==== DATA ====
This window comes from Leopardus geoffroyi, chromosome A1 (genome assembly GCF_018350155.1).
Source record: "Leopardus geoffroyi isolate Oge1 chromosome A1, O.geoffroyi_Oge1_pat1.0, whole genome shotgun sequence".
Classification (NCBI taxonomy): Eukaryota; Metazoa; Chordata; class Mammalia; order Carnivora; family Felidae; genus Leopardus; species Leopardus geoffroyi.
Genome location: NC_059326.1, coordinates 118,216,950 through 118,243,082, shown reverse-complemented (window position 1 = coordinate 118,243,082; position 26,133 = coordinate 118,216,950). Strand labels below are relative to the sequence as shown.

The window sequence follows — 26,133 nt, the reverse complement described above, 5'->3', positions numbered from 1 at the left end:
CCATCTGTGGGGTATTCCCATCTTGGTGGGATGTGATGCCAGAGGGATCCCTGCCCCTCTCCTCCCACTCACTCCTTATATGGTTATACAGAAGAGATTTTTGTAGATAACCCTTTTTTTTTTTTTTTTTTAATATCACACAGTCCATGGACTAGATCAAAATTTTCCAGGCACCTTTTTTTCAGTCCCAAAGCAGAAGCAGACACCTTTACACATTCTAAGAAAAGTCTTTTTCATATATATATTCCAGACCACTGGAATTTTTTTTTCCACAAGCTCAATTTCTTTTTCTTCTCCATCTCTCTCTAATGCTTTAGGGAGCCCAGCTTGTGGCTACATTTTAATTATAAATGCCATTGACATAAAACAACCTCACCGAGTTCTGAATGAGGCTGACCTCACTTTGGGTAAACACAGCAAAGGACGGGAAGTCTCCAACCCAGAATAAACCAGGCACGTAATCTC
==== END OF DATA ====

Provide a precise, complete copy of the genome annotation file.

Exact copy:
This window comes from Leopardus geoffroyi, chromosome A1 (genome assembly GCF_018350155.1).
Source record: "Leopardus geoffroyi isolate Oge1 chromosome A1, O.geoffroyi_Oge1_pat1.0, whole genome shotgun sequence".
Classification (NCBI taxonomy): Eukaryota; Metazoa; Chordata; class Mammalia; order Carnivora; family Felidae; genus Leopardus; species Leopardus geoffroyi.
Genome location: NC_059326.1, coordinates 118,216,950 through 118,243,082, shown reverse-complemented (window position 1 = coordinate 118,243,082; position 26,133 = coordinate 118,216,950). Strand labels below are relative to the sequence as shown.

The window sequence follows — 26,133 nt, the reverse complement described above, 5'->3', positions numbered from 1 at the left end:
CCATCTGTGGGGTATTCCCATCTTGGTGGGATGTGATGCCAGAGGGATCCCTGCCCCTCTCCTCCCACTCACTCCTTATATGGTTATACAGAAGAGATTTTTGTAGATAACCCTTTTTTTTTTTTTTTTTTAATATCACACAGTCCATGGACTAGATCAAAATTTTCCAGGCACCTTTTTTTCAGTCCCAAAGCAGAAGCAGACACCTTTACACATTCTAAGAAAAGTCTTTTTCATATATATATTCCAGACCACTGGAATTTTTTTTTCCACAAGCTCAATTTCTTTTTCTTCTCCATCTCTCTCTAATGCTTTAGGGAGCCCAGCTTGTGGCTACATTTTAATTATAAATGCCATTGACATAAAACAACCTCACCGAGTTCTGAATGAGGCTGACCTCACTTTGGGTAAACACAGCAAAGGACGGGAAGTCTCCAACCCAGAATAAACCAGGCACGTAATCTC